Classifying external causes of injury: history, current approaches, and future directions

Epidemiol Rev. 2012;34:4-16. doi: 10.1093/epirev/mxr014. Epub 2011 Nov 1.


The International Classification of Diseases (ICD) is used to categorize diseases, injuries, and external causes of injury, and it is a key epidemiologic tool enabling storage and retrieval of data from health and vital records to produce core international mortality and morbidity statistics. The ICD is updated periodically to ensure the classification system remains current, and work is now under way to develop the next revision, ICD-11. It has been almost 20 years since the last ICD edition was published and over 60 years since the last substantial structural revision of the external causes chapter. Revision of such a critical tool requires transparency and documentation to ensure that changes made to the classification system are recorded comprehensively for future reference. In this paper, the authors provide a history of the development of external causes classification and outline the external cause structure. They discuss approaches to manage ICD-10 deficiencies and outline the ICD-11 revision approach regarding the development of, rationale for, and implications of proposed changes to the chapter. Through improved capture of external cause concepts in ICD-11, a stronger evidence base will be available to inform injury prevention, treatment, rehabilitation, and policy initiatives to ultimately contribute to a reduction in injury morbidity and mortality.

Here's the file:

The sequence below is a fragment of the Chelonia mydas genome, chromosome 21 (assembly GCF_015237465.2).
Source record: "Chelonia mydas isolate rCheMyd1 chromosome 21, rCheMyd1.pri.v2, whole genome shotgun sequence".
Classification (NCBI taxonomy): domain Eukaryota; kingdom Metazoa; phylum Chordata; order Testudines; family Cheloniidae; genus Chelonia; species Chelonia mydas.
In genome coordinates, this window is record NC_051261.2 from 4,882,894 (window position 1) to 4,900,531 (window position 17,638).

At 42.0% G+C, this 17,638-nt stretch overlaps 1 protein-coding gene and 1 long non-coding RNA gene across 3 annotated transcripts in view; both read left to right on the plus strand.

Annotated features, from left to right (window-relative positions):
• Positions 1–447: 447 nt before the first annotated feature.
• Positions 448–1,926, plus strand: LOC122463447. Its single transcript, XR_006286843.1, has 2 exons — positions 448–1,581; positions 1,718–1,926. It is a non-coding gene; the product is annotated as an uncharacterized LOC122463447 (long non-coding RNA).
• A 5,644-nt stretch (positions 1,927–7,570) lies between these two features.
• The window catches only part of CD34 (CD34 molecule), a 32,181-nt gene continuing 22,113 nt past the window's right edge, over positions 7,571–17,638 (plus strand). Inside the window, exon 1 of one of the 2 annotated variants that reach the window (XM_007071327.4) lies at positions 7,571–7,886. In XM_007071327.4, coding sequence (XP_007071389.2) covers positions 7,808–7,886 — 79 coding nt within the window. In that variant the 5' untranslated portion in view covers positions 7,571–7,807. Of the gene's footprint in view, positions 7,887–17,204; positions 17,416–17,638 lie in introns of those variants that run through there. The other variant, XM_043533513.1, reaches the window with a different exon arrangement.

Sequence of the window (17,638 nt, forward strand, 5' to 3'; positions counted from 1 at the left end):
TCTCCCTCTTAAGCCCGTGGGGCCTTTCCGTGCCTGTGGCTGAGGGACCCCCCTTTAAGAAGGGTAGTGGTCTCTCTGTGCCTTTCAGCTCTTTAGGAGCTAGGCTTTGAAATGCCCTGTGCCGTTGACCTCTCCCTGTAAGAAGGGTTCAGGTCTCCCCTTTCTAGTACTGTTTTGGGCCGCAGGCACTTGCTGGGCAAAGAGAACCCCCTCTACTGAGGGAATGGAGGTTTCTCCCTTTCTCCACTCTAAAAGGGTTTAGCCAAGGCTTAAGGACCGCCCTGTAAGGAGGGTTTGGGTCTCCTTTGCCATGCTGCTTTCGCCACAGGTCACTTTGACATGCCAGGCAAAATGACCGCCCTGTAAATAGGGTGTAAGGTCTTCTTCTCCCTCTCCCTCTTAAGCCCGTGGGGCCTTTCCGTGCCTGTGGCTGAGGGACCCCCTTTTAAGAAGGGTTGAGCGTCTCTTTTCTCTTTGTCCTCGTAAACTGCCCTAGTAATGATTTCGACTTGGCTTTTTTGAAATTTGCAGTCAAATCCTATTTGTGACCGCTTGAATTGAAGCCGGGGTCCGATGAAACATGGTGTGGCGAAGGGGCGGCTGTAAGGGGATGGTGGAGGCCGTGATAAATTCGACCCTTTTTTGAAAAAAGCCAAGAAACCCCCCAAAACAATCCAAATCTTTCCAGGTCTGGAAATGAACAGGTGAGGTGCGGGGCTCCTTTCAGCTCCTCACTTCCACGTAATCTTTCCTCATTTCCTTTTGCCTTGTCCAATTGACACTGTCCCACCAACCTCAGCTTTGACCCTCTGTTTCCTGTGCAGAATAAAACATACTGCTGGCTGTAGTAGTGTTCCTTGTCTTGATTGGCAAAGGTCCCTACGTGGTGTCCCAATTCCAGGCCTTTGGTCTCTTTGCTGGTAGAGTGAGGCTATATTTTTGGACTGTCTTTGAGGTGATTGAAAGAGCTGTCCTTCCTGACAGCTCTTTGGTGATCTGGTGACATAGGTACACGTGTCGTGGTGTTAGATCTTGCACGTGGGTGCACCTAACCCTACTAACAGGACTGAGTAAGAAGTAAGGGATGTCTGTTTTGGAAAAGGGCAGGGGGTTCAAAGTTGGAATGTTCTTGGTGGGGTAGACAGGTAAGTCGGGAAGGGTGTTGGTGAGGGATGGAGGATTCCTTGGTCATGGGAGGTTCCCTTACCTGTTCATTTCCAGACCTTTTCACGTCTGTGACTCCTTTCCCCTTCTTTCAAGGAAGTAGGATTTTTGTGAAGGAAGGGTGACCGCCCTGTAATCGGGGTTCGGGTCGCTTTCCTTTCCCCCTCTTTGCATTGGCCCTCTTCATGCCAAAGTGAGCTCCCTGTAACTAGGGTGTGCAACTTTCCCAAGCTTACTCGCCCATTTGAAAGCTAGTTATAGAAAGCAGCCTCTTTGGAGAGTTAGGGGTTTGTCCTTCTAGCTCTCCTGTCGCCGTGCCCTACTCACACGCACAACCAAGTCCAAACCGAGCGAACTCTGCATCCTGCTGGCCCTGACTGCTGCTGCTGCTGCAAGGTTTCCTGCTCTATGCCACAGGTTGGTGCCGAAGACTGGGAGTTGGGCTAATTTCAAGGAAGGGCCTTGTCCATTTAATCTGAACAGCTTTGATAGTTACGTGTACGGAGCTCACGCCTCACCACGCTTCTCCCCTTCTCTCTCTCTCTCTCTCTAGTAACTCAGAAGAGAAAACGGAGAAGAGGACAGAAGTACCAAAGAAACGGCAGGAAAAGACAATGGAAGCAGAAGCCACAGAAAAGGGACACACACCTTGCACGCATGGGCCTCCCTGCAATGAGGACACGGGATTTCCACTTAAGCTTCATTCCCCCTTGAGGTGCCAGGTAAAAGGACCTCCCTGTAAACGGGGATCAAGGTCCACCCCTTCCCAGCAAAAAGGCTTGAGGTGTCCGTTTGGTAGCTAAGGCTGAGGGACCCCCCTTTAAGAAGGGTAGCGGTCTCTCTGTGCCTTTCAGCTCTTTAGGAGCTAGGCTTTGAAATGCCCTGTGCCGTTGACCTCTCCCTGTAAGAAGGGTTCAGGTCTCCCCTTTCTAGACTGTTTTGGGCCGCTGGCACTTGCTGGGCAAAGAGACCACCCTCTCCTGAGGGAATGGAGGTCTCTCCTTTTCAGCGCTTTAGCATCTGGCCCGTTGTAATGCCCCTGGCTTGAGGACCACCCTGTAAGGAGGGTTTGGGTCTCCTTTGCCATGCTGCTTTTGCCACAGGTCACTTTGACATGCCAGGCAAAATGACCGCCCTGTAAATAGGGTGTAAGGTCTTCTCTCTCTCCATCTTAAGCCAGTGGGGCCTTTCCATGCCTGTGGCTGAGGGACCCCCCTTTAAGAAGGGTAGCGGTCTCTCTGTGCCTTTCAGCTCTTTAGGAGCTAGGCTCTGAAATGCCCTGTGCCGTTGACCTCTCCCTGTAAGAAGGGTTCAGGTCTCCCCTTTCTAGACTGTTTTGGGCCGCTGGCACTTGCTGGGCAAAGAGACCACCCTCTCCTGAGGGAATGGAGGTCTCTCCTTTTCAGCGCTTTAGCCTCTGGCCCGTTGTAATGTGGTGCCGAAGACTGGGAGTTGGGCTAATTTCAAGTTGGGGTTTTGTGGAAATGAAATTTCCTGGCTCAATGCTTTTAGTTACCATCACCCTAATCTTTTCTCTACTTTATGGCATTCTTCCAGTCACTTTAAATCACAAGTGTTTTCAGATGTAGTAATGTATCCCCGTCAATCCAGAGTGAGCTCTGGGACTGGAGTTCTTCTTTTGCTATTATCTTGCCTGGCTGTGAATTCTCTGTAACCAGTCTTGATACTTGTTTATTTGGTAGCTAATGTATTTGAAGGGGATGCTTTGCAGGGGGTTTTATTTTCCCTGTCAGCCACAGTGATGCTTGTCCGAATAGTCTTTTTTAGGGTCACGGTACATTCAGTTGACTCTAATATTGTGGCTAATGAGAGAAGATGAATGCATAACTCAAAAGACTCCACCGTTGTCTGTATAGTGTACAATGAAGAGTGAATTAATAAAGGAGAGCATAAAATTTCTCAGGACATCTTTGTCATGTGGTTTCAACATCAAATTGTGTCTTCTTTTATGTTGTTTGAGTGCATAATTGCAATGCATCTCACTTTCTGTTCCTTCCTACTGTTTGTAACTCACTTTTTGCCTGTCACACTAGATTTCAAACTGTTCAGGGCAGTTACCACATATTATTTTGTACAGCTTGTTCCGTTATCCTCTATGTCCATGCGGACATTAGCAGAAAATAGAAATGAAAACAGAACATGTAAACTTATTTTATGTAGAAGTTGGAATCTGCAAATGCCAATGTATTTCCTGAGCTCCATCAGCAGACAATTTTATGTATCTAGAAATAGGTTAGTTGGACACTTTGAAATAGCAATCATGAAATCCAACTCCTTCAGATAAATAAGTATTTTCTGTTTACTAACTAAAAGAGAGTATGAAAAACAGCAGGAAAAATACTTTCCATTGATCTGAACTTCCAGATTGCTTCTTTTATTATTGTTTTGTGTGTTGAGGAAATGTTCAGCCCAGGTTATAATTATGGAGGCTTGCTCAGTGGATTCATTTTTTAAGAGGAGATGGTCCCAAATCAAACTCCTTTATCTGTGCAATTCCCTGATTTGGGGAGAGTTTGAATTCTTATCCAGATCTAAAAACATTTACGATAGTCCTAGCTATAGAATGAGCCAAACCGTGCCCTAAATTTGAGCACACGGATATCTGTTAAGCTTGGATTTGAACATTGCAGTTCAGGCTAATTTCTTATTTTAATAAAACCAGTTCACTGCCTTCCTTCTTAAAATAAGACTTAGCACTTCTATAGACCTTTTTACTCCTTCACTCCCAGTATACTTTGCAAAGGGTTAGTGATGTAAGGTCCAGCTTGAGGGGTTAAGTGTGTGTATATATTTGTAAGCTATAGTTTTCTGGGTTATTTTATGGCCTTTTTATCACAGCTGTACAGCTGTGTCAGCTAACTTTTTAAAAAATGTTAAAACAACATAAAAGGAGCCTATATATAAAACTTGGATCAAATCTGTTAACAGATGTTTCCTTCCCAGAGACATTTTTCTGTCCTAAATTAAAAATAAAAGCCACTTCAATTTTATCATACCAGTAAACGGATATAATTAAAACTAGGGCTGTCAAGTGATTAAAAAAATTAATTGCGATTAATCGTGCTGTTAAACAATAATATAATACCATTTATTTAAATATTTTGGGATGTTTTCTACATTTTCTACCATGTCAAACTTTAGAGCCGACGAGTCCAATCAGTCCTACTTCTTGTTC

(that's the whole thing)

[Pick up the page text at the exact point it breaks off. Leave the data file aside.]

Publication types

  • Historical Article
  • Research Support, Non-U.S. Gov't
  • Review

MeSH terms

  • Causality*
  • History, 20th Century
  • Humans
  • International Classification of Diseases / history*
  • International Classification of Diseases / trends*
  • Morbidity
  • Mortality
  • Public Health
  • Wounds and Injuries / classification*
  • Wounds and Injuries / etiology*